The Energy Consumer's Bulletin- a New England energy news blog

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Green Power Member Spotlight: David Stephenson

The “Member Spotlight” series highlights the individuals that make our organization great. Each post tells the story of an outstanding Mass Energy or PP&L member. By sharing their stories we hope to spread the word about their unique efforts and inspire others to follow in their footsteps.

73-year-old David Stephenson isn’t your typical retiree. A grandfather of 8 and avid swimmer, David recently completed the 1.7-mile Save The Bay Annual Swim from Newport to Jamestown, RI, for the sixth consecutive year. “I grew up at a summer camp… I spent as much as 12 hours a day in the water as a kid,” David said.


New members of People’s Power & Light (PP&L)’s New England GreenStart program, David and his wife do what they can to be ecologically responsible. “It’s one small step that I can take… doing a little part of my part,” David said. He values the environmental benefit of burning less fuel. The couple recycles, composts, and limits their trash output to one bag a month – even reusing the plastic bag they use to transport waste. David found a large industrial recycling bin that he repurposed as a rain barrel; any of the watering around his home is usually covered by the barrel’s catchment.

He and his wife have an efficient ductless air conditioner and heat pump installed in their home, and “we’re very, very, picky about the few times that we use the air conditioning,” David said. He estimated that he has only turned it on twice this summer. Living in a woodsy area and adding hand-crank awnings for shade have also helped the couple stay cool on hot days – being resourceful, David took advantage of an awning sale at Ocean State Job Lot.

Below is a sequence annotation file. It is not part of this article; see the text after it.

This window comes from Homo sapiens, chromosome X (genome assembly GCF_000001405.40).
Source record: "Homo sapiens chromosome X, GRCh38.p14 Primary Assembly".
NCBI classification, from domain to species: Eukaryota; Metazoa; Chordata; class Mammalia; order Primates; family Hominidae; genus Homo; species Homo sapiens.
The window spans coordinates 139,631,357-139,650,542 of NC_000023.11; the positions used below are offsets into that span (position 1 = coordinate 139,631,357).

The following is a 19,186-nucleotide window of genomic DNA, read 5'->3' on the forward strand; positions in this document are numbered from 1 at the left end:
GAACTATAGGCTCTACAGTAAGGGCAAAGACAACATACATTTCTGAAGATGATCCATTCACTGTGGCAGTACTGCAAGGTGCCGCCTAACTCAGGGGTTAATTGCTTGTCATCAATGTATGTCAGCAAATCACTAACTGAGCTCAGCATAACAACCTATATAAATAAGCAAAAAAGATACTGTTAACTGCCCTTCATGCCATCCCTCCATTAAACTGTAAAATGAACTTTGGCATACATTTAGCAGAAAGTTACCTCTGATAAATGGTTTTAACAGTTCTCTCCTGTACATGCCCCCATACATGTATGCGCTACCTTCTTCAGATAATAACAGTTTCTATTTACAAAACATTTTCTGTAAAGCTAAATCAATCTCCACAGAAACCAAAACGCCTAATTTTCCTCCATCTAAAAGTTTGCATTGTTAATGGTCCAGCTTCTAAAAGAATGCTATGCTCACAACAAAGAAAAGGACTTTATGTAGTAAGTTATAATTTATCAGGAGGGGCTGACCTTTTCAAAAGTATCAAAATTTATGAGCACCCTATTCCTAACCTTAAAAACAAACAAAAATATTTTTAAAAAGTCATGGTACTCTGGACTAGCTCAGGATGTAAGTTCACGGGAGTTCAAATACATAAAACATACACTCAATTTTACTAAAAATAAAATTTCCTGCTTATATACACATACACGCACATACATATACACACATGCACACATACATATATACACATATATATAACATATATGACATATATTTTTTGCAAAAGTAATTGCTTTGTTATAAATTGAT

David is also musically inclined, playing tenor saxophone in the Wakefield Concert Band and for a smaller project, ROMPS – an acronym for Retired Old Musicians Playing Swing. ROMPS, according to their website, is a 17-piece swing band performing music from the ‘30s and ‘40s. As a part of the larger 75-musician Wakefield Concert Band, David has had a hand in raising over $110,000 for South County Hospital’s STAR program for cancer survivors. The band also helps to raise food and monetary donations for the Johnnycake Center, an organization that runs an emergency food pantry and other programs to combat hunger. Just a week before he spoke with us, David dropped off 125 pounds of food and $279 in donations on behalf of the band. The band is puts on free summer concerts at Marina Park in Wakefield and several holiday concerts in the winter months.

Before he retired, David spent 44 years as a public educator, teaching English and speech. He also had a stint as a guidance counselor on Block Island, where he traveled by ferry or occasionally by plane to the island town. He bought a pair of binoculars after his first semester so he could watch whales and birds on his scenic commute.

Nowadays, David is looking forward to the opportunities that solar power will offer in the future. At their former home, he and his wife had a solar hot water system that took care of 75% of their hot water needs in the house. Regarding PP&L’s mix of renewables – wind, solar, low-impact hydro, and digester gas – he does not have a favorite. “If they work and are efficient, I’d say all of the above,” David said.

David is one of over 230 Save The Bay members to make the switch to green electricity in his home. Save The Bay, a partner of PP&L, is an environmental non-profit based in Rhode Island whose mission is to protect and improve Narragansett Bay. David tries to take small steps to reduce his environmental impact – and so can you, by making the switch at